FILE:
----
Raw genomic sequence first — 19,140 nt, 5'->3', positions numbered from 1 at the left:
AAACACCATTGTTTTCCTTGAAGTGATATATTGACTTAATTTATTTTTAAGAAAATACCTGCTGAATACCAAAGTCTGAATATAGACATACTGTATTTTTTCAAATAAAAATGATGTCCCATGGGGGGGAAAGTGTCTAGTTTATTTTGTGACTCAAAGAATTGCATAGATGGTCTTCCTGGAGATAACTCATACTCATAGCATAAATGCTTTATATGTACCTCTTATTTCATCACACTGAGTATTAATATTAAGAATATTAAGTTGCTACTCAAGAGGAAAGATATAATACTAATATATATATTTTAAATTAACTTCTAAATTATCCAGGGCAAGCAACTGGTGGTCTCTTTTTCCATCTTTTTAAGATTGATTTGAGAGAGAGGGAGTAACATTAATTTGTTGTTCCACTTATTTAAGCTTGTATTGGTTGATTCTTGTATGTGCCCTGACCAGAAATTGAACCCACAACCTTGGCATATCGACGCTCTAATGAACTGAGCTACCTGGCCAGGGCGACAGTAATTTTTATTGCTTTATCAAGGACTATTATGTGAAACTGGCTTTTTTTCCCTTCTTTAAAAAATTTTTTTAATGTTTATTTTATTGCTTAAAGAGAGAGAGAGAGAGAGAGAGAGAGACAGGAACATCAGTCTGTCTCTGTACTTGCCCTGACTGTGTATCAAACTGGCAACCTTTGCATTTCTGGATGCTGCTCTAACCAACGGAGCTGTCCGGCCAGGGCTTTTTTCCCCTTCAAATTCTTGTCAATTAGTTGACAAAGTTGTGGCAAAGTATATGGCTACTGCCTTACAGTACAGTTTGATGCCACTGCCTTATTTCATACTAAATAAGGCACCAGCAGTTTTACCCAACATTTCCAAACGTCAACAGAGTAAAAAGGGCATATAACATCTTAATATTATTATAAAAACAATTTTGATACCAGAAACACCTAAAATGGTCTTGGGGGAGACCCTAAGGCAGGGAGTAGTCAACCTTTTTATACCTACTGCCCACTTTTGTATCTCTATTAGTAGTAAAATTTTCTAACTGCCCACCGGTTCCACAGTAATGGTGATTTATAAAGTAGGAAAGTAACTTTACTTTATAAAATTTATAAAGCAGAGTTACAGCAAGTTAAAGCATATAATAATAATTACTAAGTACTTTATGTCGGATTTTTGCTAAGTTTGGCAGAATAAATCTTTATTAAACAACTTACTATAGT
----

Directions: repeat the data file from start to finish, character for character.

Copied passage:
Raw genomic sequence first — 19,140 nt, 5'->3', positions numbered from 1 at the left:
AAACACCATTGTTTTCCTTGAAGTGATATATTGACTTAATTTATTTTTAAGAAAATACCTGCTGAATACCAAAGTCTGAATATAGACATACTGTATTTTTTCAAATAAAAATGATGTCCCATGGGGGGGAAAGTGTCTAGTTTATTTTGTGACTCAAAGAATTGCATAGATGGTCTTCCTGGAGATAACTCATACTCATAGCATAAATGCTTTATATGTACCTCTTATTTCATCACACTGAGTATTAATATTAAGAATATTAAGTTGCTACTCAAGAGGAAAGATATAATACTAATATATATATTTTAAATTAACTTCTAAATTATCCAGGGCAAGCAACTGGTGGTCTCTTTTTCCATCTTTTTAAGATTGATTTGAGAGAGAGGGAGTAACATTAATTTGTTGTTCCACTTATTTAAGCTTGTATTGGTTGATTCTTGTATGTGCCCTGACCAGAAATTGAACCCACAACCTTGGCATATCGACGCTCTAATGAACTGAGCTACCTGGCCAGGGCGACAGTAATTTTTATTGCTTTATCAAGGACTATTATGTGAAACTGGCTTTTTTTCCCTTCTTTAAAAAATTTTTTTAATGTTTATTTTATTGCTTAAAGAGAGAGAGAGAGAGAGAGAGAGAGACAGGAACATCAGTCTGTCTCTGTACTTGCCCTGACTGTGTATCAAACTGGCAACCTTTGCATTTCTGGATGCTGCTCTAACCAACGGAGCTGTCCGGCCAGGGCTTTTTTCCCCTTCAAATTCTTGTCAATTAGTTGACAAAGTTGTGGCAAAGTATATGGCTACTGCCTTACAGTACAGTTTGATGCCACTGCCTTATTTCATACTAAATAAGGCACCAGCAGTTTTACCCAACATTTCCAAACGTCAACAGAGTAAAAAGGGCATATAACATCTTAATATTATTATAAAAACAATTTTGATACCAGAAACACCTAAAATGGTCTTGGGGGAGACCCTAAGGCAGGGAGTAGTCAACCTTTTTATACCTACTGCCCACTTTTGTATCTCTATTAGTAGTAAAATTTTCTAACTGCCCACCGGTTCCACAGTAATGGTGATTTATAAAGTAGGAAAGTAACTTTACTTTATAAAATTTATAAAGCAGAGTTACAGCAAGTTAAAGCATATAATAATAATTACTAAGTACTTTATGTCGGATTTTTGCTAAGTTTGGCAGAATAAATCTTTATTAAACAACTTACTATAGT